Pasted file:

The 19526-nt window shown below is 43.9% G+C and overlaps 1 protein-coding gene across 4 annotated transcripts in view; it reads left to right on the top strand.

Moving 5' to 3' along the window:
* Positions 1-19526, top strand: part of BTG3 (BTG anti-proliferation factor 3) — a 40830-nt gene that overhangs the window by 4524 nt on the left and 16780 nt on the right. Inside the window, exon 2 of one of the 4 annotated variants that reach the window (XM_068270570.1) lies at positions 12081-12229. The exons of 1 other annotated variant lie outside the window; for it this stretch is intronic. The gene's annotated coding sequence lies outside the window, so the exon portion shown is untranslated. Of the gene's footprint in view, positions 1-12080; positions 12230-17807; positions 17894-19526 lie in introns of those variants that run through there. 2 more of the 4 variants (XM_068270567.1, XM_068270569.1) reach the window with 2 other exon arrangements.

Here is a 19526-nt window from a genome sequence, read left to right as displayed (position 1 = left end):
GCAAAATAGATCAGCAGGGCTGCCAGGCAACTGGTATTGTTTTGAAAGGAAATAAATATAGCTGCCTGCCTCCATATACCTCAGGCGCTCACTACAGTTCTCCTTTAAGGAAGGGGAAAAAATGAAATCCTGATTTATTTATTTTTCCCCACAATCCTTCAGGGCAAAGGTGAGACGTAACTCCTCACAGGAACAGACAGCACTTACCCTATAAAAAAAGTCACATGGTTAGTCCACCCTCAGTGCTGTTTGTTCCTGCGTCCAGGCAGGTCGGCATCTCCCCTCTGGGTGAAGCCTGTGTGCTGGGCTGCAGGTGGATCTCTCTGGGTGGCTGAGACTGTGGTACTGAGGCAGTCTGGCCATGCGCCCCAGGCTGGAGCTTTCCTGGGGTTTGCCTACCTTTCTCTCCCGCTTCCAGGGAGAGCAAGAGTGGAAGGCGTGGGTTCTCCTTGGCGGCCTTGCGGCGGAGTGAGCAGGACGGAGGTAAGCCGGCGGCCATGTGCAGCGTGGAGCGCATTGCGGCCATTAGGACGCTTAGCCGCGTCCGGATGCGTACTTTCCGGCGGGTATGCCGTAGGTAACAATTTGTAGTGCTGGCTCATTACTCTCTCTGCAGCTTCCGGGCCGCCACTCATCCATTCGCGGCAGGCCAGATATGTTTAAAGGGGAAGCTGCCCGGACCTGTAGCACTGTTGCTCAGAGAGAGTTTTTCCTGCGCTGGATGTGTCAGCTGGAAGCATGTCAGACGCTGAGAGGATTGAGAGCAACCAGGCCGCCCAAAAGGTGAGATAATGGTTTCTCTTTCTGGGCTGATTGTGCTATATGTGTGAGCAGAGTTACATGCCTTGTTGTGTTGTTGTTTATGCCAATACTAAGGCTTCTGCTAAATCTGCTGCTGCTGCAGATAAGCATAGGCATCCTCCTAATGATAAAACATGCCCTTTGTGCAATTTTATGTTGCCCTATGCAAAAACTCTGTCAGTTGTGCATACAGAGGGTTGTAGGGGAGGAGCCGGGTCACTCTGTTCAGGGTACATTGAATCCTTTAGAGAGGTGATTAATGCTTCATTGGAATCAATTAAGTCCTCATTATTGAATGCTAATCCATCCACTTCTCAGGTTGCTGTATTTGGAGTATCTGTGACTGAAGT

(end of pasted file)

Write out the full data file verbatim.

The 19526-nt window shown below is 43.9% G+C and overlaps 1 protein-coding gene across 4 annotated transcripts in view; it reads left to right on the top strand.

Moving 5' to 3' along the window:
* Positions 1-19526, top strand: part of BTG3 (BTG anti-proliferation factor 3) — a 40830-nt gene that overhangs the window by 4524 nt on the left and 16780 nt on the right. Inside the window, exon 2 of one of the 4 annotated variants that reach the window (XM_068270570.1) lies at positions 12081-12229. The exons of 1 other annotated variant lie outside the window; for it this stretch is intronic. The gene's annotated coding sequence lies outside the window, so the exon portion shown is untranslated. Of the gene's footprint in view, positions 1-12080; positions 12230-17807; positions 17894-19526 lie in introns of those variants that run through there. 2 more of the 4 variants (XM_068270567.1, XM_068270569.1) reach the window with 2 other exon arrangements.

Here is a 19526-nt window from a genome sequence, read left to right as displayed (position 1 = left end):
GCAAAATAGATCAGCAGGGCTGCCAGGCAACTGGTATTGTTTTGAAAGGAAATAAATATAGCTGCCTGCCTCCATATACCTCAGGCGCTCACTACAGTTCTCCTTTAAGGAAGGGGAAAAAATGAAATCCTGATTTATTTATTTTTCCCCACAATCCTTCAGGGCAAAGGTGAGACGTAACTCCTCACAGGAACAGACAGCACTTACCCTATAAAAAAAGTCACATGGTTAGTCCACCCTCAGTGCTGTTTGTTCCTGCGTCCAGGCAGGTCGGCATCTCCCCTCTGGGTGAAGCCTGTGTGCTGGGCTGCAGGTGGATCTCTCTGGGTGGCTGAGACTGTGGTACTGAGGCAGTCTGGCCATGCGCCCCAGGCTGGAGCTTTCCTGGGGTTTGCCTACCTTTCTCTCCCGCTTCCAGGGAGAGCAAGAGTGGAAGGCGTGGGTTCTCCTTGGCGGCCTTGCGGCGGAGTGAGCAGGACGGAGGTAAGCCGGCGGCCATGTGCAGCGTGGAGCGCATTGCGGCCATTAGGACGCTTAGCCGCGTCCGGATGCGTACTTTCCGGCGGGTATGCCGTAGGTAACAATTTGTAGTGCTGGCTCATTACTCTCTCTGCAGCTTCCGGGCCGCCACTCATCCATTCGCGGCAGGCCAGATATGTTTAAAGGGGAAGCTGCCCGGACCTGTAGCACTGTTGCTCAGAGAGAGTTTTTCCTGCGCTGGATGTGTCAGCTGGAAGCATGTCAGACGCTGAGAGGATTGAGAGCAACCAGGCCGCCCAAAAGGTGAGATAATGGTTTCTCTTTCTGGGCTGATTGTGCTATATGTGTGAGCAGAGTTACATGCCTTGTTGTGTTGTTGTTTATGCCAATACTAAGGCTTCTGCTAAATCTGCTGCTGCTGCAGATAAGCATAGGCATCCTCCTAATGATAAAACATGCCCTTTGTGCAATTTTATGTTGCCCTATGCAAAAACTCTGTCAGTTGTGCATACAGAGGGTTGTAGGGGAGGAGCCGGGTCACTCTGTTCAGGGTACATTGAATCCTTTAGAGAGGTGATTAATGCTTCATTGGAATCAATTAAGTCCTCATTATTGAATGCTAATCCATCCACTTCTCAGGTTGCTGTATTTGGAGTATCTGTGACTGAAGT